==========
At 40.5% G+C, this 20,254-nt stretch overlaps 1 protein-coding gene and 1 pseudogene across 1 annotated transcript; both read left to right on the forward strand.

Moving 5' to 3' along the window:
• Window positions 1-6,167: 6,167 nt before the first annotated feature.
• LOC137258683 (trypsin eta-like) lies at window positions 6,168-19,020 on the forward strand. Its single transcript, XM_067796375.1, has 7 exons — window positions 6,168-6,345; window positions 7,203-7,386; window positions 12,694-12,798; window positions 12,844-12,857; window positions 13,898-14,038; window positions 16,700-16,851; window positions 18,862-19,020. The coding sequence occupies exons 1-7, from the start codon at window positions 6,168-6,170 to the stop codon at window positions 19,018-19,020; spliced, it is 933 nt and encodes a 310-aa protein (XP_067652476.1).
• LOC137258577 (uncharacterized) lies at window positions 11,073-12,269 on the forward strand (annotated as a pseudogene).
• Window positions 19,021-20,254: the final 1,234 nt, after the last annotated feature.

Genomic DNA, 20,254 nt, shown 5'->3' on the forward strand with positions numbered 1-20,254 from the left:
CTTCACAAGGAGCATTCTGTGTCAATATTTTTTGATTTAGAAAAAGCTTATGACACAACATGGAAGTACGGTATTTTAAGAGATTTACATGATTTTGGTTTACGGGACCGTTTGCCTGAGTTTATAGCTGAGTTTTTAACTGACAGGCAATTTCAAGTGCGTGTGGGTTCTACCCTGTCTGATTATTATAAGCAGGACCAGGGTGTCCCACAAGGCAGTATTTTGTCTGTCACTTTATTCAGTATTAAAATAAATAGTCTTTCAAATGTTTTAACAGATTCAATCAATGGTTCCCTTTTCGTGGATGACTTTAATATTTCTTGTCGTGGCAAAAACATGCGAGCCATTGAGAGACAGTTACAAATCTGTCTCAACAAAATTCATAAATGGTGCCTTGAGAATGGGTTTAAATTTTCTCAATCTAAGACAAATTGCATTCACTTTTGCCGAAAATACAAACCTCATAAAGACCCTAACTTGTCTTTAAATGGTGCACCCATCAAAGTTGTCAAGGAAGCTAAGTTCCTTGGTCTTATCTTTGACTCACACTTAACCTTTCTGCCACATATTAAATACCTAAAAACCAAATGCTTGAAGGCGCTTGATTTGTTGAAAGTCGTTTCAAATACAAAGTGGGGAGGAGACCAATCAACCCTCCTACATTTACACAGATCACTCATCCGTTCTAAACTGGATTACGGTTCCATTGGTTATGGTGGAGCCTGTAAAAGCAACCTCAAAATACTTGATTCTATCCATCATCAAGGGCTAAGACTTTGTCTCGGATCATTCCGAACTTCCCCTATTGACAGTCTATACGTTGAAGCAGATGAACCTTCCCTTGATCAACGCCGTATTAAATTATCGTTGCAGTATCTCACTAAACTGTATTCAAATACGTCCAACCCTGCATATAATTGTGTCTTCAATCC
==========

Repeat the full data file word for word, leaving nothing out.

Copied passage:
At 40.5% G+C, this 20,254-nt stretch overlaps 1 protein-coding gene and 1 pseudogene across 1 annotated transcript; both read left to right on the forward strand.

Moving 5' to 3' along the window:
• Window positions 1-6,167: 6,167 nt before the first annotated feature.
• LOC137258683 (trypsin eta-like) lies at window positions 6,168-19,020 on the forward strand. Its single transcript, XM_067796375.1, has 7 exons — window positions 6,168-6,345; window positions 7,203-7,386; window positions 12,694-12,798; window positions 12,844-12,857; window positions 13,898-14,038; window positions 16,700-16,851; window positions 18,862-19,020. The coding sequence occupies exons 1-7, from the start codon at window positions 6,168-6,170 to the stop codon at window positions 19,018-19,020; spliced, it is 933 nt and encodes a 310-aa protein (XP_067652476.1).
• LOC137258577 (uncharacterized) lies at window positions 11,073-12,269 on the forward strand (annotated as a pseudogene).
• Window positions 19,021-20,254: the final 1,234 nt, after the last annotated feature.

Genomic DNA, 20,254 nt, shown 5'->3' on the forward strand with positions numbered 1-20,254 from the left:
CTTCACAAGGAGCATTCTGTGTCAATATTTTTTGATTTAGAAAAAGCTTATGACACAACATGGAAGTACGGTATTTTAAGAGATTTACATGATTTTGGTTTACGGGACCGTTTGCCTGAGTTTATAGCTGAGTTTTTAACTGACAGGCAATTTCAAGTGCGTGTGGGTTCTACCCTGTCTGATTATTATAAGCAGGACCAGGGTGTCCCACAAGGCAGTATTTTGTCTGTCACTTTATTCAGTATTAAAATAAATAGTCTTTCAAATGTTTTAACAGATTCAATCAATGGTTCCCTTTTCGTGGATGACTTTAATATTTCTTGTCGTGGCAAAAACATGCGAGCCATTGAGAGACAGTTACAAATCTGTCTCAACAAAATTCATAAATGGTGCCTTGAGAATGGGTTTAAATTTTCTCAATCTAAGACAAATTGCATTCACTTTTGCCGAAAATACAAACCTCATAAAGACCCTAACTTGTCTTTAAATGGTGCACCCATCAAAGTTGTCAAGGAAGCTAAGTTCCTTGGTCTTATCTTTGACTCACACTTAACCTTTCTGCCACATATTAAATACCTAAAAACCAAATGCTTGAAGGCGCTTGATTTGTTGAAAGTCGTTTCAAATACAAAGTGGGGAGGAGACCAATCAACCCTCCTACATTTACACAGATCACTCATCCGTTCTAAACTGGATTACGGTTCCATTGGTTATGGTGGAGCCTGTAAAAGCAACCTCAAAATACTTGATTCTATCCATCATCAAGGGCTAAGACTTTGTCTCGGATCATTCCGAACTTCCCCTATTGACAGTCTATACGTTGAAGCAGATGAACCTTCCCTTGATCAACGCCGTATTAAATTATCGTTGCAGTATCTCACTAAACTGTATTCAAATACGTCCAACCCTGCATATAATTGTGTCTTCAATCC